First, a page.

I was recently approached by two different employees of a successful $2B+ Atlanta company. They both were unsatisfied with their career situations and wondering if they should look for better opportunities. Both were very smart, highly motivated, and well accomplished… the type of employees you would likely rank a 9 out of 10. I referred them to http://www.glassdoor.com/, where their CEO was rated 2.8 out of 5 by fellow employees, which equates to a 5.6 out of 10. In general, motivated 9’s don’t enjoy working in large corporations run by 5.6 CEO’s.
In an effort to help you identify specific items you can address to improve YOUR career situation, last week we discussed Seven Reasons Your Resume Is Hurting Your Career. This week, let’s examine the possibility that your choice of employer could be a problem that needs your attention. As I note in Chapter 4 of Fast Track Your Job Search (and Career!),
The evolving job market is taking its toll on reactive workers in such companies because their inaction effectively gives control of their careers over to their stumbling employers. Betting your future on an employer with unimaginative leadership is a poor strategy in the 21st century.
When you choose a new employer or choose to stay working for your current employer, your choice has many implications for your career and happiness. In the 21st century employment market, these choices are more important than ever before. Your employer can motivate and reward you… or not. Here are some situations in which your current employer (or a prospective new employer) may hurt your career:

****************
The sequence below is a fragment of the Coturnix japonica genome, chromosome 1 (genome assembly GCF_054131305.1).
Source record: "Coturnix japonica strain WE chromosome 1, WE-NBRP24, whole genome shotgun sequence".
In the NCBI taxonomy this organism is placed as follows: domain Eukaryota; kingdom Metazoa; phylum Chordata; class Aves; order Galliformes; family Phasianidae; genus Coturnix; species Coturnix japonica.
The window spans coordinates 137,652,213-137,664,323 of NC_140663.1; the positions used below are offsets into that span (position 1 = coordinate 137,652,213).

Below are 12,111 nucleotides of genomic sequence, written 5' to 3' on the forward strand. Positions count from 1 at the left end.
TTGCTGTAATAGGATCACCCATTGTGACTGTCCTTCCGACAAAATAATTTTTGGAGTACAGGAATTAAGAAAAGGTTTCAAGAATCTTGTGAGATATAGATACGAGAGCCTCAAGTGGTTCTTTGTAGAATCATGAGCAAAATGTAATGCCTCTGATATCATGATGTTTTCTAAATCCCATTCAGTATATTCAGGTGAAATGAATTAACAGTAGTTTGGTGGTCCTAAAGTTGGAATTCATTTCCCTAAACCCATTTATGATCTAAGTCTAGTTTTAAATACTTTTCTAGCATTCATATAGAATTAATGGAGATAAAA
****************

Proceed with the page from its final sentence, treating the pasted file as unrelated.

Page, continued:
1. The company has a poor image… and your image may suffer from “guilt by association”.
2. The company has a poor culture… and your attitude and motivation may wither.
3. The company tolerates poor managers… and your happiness and success may suffer working for a bad one.
4. The company does not develop their employees… and you may be stuck in a repetitive, dead-end job.
5. The company’s financial performance is poor… and your success and job may be jeopardized.
6. The company undervalues their employees… and you may be underpaid for your contributions.
7. The company makes you feel valued with awards and recognition… and you may continue to work there without recognizing many other rewards that are missing, such as income and promotions.
Are any of these employer situations hurting you in your career? If so, I hope this will stimulate you to take an honest accounting of your situation and, if warranted, seek out something better (internally or externally). You don’t have to settle for something less than you deserve.
On the other hand, if you are fortunate enough to have reviewed these seven factors and determined they are not problems for you, then by all means stay where you are and give thanks for being in one of the better employers. Good luck and best wishes!